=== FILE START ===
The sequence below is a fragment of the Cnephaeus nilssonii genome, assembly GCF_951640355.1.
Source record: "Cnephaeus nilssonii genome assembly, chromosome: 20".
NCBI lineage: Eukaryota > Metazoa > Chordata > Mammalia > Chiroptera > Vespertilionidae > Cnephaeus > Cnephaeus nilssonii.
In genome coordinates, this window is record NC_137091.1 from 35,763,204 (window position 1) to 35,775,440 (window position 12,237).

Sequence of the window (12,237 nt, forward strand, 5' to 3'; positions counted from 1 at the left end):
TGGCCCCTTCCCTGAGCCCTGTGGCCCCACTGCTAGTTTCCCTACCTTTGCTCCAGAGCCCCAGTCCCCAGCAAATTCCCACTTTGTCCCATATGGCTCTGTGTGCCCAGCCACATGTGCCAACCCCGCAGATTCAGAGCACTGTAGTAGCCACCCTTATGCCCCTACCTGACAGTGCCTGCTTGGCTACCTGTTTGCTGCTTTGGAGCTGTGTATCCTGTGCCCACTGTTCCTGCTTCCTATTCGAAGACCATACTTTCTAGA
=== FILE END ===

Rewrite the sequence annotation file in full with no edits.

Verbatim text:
The sequence below is a fragment of the Cnephaeus nilssonii genome, assembly GCF_951640355.1.
Source record: "Cnephaeus nilssonii genome assembly, chromosome: 20".
NCBI lineage: Eukaryota > Metazoa > Chordata > Mammalia > Chiroptera > Vespertilionidae > Cnephaeus > Cnephaeus nilssonii.
In genome coordinates, this window is record NC_137091.1 from 35,763,204 (window position 1) to 35,775,440 (window position 12,237).

Sequence of the window (12,237 nt, forward strand, 5' to 3'; positions counted from 1 at the left end):
TGGCCCCTTCCCTGAGCCCTGTGGCCCCACTGCTAGTTTCCCTACCTTTGCTCCAGAGCCCCAGTCCCCAGCAAATTCCCACTTTGTCCCATATGGCTCTGTGTGCCCAGCCACATGTGCCAACCCCGCAGATTCAGAGCACTGTAGTAGCCACCCTTATGCCCCTACCTGACAGTGCCTGCTTGGCTACCTGTTTGCTGCTTTGGAGCTGTGTATCCTGTGCCCACTGTTCCTGCTTCCTATTCGAAGACCATACTTTCTAGA